A response written to this Foreign Policy article.
This article is such a train wreck that it's difficult to know how to respond. Its biggest failure: ignoring any notion of "tipping points," or "regime change" - in other words, how climate and environment actually come to change. Recent research into the end of the last great ice age and the lesser climatic variations of the Holocene has revealed that climatic change happens suddenly, catastrophically. It has also demonstrated that relatively small changes in global temperatures can have cascading effects that end up radically changing the system (for example: a warming of 1.8 degrees Celsius will likely melt Greenland's entire ice sheet). It's hard to square Kenny's outdated philosophy of humanity's triumphant progress with the very real possibility of, for example, spectacular sea level increases, spreading dessertification, species extinction and, worse, changes in ocean currents that will almost certainly accompany climate change in the next few decades. Will the technology developed in our lifetimes make us immune from environmental disasters fuelled by the technology of the present and the past? I'd prefer not to take that risk.
Global warming today is fuelled by accelerating feedback cycles at the poles that, owing to the way greenhouse gases interact with our atmosphere, will take decades, perhaps centuries, to reverse. Global warming is not a slowly building threat that can be easily handled with a few inevitable adjustments to our economic structures. The current boom in coal consumption makes that abundantly clear, as does the lack of any substantive political action outside of Europe. Acting like we can continue to enjoy business as usual while safeguarding our environment is much more dangerous than potentially overselling the threat of global warming. In fact, articles like these help me realize that the likely disastrous consequences of global warming, far from receiving too much attention, are actually too often swept under the rug. After all, isn't it easier to "sit back, put your Toms shoes on the couch, and drink micro-brewed herbal tea" while insisting that everything will be fine?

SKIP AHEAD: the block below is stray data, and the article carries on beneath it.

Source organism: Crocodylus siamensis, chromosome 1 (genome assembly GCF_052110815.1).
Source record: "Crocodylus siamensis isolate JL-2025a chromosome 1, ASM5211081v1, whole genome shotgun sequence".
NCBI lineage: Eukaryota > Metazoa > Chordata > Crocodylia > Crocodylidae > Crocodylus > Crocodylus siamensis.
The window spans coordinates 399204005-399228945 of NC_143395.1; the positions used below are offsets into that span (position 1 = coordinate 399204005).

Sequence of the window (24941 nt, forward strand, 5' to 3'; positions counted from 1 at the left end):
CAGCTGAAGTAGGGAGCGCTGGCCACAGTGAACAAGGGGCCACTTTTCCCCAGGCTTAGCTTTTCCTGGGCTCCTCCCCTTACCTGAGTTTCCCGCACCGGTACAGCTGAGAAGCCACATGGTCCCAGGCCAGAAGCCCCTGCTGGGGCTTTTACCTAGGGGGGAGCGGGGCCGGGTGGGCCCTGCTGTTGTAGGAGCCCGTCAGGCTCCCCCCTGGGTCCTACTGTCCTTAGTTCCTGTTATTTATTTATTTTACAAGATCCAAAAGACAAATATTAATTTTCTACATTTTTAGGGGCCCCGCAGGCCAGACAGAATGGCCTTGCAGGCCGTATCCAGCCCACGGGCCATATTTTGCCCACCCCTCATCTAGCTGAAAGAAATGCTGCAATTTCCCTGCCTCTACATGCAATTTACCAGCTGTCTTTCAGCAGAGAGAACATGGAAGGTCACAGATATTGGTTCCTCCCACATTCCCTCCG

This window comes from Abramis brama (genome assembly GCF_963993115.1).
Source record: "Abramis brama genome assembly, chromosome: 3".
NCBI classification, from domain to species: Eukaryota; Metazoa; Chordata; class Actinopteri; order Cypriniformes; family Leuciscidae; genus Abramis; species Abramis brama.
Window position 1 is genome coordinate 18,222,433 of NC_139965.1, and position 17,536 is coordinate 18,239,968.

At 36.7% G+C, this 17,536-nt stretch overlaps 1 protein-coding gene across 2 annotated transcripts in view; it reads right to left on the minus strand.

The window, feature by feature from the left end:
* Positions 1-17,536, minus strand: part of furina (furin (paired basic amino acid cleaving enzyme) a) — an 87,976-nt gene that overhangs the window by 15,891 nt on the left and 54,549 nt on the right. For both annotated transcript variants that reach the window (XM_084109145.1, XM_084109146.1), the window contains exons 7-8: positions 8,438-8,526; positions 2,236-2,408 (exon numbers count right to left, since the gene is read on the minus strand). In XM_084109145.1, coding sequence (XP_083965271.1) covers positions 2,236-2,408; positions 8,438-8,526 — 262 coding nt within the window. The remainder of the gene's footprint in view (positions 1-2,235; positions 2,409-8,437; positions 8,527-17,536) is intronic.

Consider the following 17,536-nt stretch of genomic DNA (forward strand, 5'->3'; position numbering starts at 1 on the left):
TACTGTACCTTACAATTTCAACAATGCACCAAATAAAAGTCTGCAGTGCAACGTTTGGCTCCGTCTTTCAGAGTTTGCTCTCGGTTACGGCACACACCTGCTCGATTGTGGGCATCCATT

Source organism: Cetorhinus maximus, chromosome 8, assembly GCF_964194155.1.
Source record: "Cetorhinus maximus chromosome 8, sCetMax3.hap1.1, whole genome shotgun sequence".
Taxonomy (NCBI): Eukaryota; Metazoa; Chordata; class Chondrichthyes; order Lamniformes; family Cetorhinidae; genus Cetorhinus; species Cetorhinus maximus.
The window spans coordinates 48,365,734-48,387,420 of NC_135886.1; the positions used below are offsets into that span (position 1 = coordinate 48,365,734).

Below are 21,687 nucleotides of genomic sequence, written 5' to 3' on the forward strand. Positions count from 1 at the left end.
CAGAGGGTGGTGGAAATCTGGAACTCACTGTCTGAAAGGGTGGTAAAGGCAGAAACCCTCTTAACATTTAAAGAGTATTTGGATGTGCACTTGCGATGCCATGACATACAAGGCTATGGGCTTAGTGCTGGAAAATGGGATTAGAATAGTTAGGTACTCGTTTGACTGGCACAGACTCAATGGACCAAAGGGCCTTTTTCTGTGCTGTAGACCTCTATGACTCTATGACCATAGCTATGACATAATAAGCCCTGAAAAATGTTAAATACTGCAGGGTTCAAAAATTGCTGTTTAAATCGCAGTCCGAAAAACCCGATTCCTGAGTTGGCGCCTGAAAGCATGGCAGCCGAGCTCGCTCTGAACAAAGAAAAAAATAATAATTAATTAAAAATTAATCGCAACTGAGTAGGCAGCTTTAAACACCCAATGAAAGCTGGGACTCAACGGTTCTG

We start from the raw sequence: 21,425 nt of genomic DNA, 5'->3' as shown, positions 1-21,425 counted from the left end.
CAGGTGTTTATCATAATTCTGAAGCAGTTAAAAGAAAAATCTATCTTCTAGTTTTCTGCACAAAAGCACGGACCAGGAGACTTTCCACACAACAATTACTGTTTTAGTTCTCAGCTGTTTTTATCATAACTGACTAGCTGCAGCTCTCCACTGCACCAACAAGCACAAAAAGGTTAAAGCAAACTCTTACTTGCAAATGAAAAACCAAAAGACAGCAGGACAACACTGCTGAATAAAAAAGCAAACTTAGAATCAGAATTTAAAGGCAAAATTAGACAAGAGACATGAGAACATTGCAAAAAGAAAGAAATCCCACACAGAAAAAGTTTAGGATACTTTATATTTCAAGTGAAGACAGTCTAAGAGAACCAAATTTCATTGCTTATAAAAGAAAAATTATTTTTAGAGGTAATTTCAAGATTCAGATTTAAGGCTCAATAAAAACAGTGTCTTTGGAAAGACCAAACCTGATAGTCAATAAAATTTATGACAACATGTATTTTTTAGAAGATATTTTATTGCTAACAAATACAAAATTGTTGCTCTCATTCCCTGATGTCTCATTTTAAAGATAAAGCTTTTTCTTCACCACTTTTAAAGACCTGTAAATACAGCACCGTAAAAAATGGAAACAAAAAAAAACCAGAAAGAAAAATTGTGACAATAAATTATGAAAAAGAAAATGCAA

4/10/2012 04:39:00 am
Good point. It has been my experience in conferences to the general public that the notion of 'tipping point' (or whatever it is called) is largely ignored, but once explained it triggers more interest than the discussion on climate sensitivity.
4/6/2018 02:49:55 am
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Was published in the American Journal of Biochemistry.
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